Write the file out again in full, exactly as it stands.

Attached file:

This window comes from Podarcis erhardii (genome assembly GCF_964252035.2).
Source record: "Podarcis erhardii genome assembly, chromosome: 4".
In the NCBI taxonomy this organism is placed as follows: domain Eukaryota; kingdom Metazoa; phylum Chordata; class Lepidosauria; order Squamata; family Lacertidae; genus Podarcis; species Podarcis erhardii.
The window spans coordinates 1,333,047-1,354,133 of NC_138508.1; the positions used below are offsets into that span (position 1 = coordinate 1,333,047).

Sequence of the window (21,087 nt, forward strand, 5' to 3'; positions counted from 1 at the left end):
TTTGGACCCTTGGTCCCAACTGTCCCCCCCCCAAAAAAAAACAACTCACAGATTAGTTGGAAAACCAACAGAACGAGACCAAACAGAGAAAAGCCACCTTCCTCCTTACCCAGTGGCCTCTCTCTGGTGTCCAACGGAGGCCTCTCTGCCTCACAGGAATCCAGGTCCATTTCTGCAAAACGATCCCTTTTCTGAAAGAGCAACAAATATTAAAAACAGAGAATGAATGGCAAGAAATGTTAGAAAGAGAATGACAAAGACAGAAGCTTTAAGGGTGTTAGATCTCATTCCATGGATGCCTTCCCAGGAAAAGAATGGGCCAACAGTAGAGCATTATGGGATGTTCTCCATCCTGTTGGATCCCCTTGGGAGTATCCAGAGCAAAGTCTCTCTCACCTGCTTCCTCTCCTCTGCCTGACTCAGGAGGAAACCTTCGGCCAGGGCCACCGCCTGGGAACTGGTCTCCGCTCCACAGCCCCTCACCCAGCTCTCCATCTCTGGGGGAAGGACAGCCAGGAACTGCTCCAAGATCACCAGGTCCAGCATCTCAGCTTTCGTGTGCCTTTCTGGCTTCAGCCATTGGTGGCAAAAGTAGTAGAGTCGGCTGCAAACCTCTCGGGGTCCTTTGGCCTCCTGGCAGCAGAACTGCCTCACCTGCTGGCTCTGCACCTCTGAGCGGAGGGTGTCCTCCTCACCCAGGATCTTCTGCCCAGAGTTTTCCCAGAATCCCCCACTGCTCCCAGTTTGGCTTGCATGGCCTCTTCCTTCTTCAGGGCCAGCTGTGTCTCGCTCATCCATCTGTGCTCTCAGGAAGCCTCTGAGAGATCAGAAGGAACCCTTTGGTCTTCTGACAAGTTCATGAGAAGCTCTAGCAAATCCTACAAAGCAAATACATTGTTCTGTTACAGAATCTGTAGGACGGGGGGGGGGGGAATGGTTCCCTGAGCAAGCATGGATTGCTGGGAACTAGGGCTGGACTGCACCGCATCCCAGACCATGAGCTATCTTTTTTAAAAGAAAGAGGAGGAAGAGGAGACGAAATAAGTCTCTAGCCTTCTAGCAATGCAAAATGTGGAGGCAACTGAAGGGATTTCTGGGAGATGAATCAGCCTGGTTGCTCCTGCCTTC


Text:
This window comes from Podarcis erhardii (genome assembly GCF_964252035.2).
Source record: "Podarcis erhardii genome assembly, chromosome: 4".
In the NCBI taxonomy this organism is placed as follows: domain Eukaryota; kingdom Metazoa; phylum Chordata; class Lepidosauria; order Squamata; family Lacertidae; genus Podarcis; species Podarcis erhardii.
The window spans coordinates 1,333,047-1,354,133 of NC_138508.1; the positions used below are offsets into that span (position 1 = coordinate 1,333,047).

Sequence of the window (21,087 nt, forward strand, 5' to 3'; positions counted from 1 at the left end):
TTTGGACCCTTGGTCCCAACTGTCCCCCCCCCAAAAAAAAACAACTCACAGATTAGTTGGAAAACCAACAGAACGAGACCAAACAGAGAAAAGCCACCTTCCTCCTTACCCAGTGGCCTCTCTCTGGTGTCCAACGGAGGCCTCTCTGCCTCACAGGAATCCAGGTCCATTTCTGCAAAACGATCCCTTTTCTGAAAGAGCAACAAATATTAAAAACAGAGAATGAATGGCAAGAAATGTTAGAAAGAGAATGACAAAGACAGAAGCTTTAAGGGTGTTAGATCTCATTCCATGGATGCCTTCCCAGGAAAAGAATGGGCCAACAGTAGAGCATTATGGGATGTTCTCCATCCTGTTGGATCCCCTTGGGAGTATCCAGAGCAAAGTCTCTCTCACCTGCTTCCTCTCCTCTGCCTGACTCAGGAGGAAACCTTCGGCCAGGGCCACCGCCTGGGAACTGGTCTCCGCTCCACAGCCCCTCACCCAGCTCTCCATCTCTGGGGGAAGGACAGCCAGGAACTGCTCCAAGATCACCAGGTCCAGCATCTCAGCTTTCGTGTGCCTTTCTGGCTTCAGCCATTGGTGGCAAAAGTAGTAGAGTCGGCTGCAAACCTCTCGGGGTCCTTTGGCCTCCTGGCAGCAGAACTGCCTCACCTGCTGGCTCTGCACCTCTGAGCGGAGGGTGTCCTCCTCACCCAGGATCTTCTGCCCAGAGTTTTCCCAGAATCCCCCACTGCTCCCAGTTTGGCTTGCATGGCCTCTTCCTTCTTCAGGGCCAGCTGTGTCTCGCTCATCCATCTGTGCTCTCAGGAAGCCTCTGAGAGATCAGAAGGAACCCTTTGGTCTTCTGACAAGTTCATGAGAAGCTCTAGCAAATCCTACAAAGCAAATACATTGTTCTGTTACAGAATCTGTAGGACGGGGGGGGGGGGAATGGTTCCCTGAGCAAGCATGGATTGCTGGGAACTAGGGCTGGACTGCACCGCATCCCAGACCATGAGCTATCTTTTTTAAAAGAAAGAGGAGGAAGAGGAGACGAAATAAGTCTCTAGCCTTCTAGCAATGCAAAATGTGGAGGCAACTGAAGGGATTTCTGGGAGATGAATCAGCCTGGTTGCTCCTGCCTTC